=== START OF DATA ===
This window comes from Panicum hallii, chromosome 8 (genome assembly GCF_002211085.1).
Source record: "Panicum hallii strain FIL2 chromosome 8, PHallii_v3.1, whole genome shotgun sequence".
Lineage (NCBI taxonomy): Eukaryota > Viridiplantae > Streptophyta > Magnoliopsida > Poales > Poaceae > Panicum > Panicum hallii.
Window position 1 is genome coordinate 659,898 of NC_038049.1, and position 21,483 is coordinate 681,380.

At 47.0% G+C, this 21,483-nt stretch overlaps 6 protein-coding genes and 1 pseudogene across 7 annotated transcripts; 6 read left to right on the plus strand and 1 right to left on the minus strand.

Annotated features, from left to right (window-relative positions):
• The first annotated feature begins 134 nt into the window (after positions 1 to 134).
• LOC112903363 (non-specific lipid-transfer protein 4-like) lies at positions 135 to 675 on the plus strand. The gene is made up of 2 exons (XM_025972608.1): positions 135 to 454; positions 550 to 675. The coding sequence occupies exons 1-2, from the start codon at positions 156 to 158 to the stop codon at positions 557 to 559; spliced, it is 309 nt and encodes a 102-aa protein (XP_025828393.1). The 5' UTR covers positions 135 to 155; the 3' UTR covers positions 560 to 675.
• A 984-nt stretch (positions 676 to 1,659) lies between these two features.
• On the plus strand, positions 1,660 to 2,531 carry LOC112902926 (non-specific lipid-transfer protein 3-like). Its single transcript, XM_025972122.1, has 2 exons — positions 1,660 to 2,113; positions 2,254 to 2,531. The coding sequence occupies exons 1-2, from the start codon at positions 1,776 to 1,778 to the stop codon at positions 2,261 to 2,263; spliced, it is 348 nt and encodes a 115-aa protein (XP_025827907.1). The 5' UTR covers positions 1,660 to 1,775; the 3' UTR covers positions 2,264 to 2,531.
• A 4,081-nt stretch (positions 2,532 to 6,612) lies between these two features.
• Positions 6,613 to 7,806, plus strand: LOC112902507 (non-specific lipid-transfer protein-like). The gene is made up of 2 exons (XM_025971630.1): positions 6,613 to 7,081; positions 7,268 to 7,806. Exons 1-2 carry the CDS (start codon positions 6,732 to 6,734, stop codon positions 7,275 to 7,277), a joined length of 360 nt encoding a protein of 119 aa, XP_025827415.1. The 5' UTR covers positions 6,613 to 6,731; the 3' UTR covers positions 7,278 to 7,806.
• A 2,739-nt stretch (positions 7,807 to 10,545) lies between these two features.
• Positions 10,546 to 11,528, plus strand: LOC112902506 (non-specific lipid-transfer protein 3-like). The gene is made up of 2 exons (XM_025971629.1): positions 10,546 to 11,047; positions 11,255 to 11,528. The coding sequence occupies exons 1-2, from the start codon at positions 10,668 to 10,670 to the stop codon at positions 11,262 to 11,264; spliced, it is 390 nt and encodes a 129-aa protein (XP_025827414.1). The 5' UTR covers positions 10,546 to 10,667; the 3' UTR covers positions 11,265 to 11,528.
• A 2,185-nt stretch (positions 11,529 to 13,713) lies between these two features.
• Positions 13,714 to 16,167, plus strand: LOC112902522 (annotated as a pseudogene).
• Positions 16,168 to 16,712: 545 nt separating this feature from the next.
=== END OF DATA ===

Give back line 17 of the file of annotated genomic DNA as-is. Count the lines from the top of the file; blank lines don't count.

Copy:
• Positions 16,168 to 16,712: 545 nt separating this feature from the next.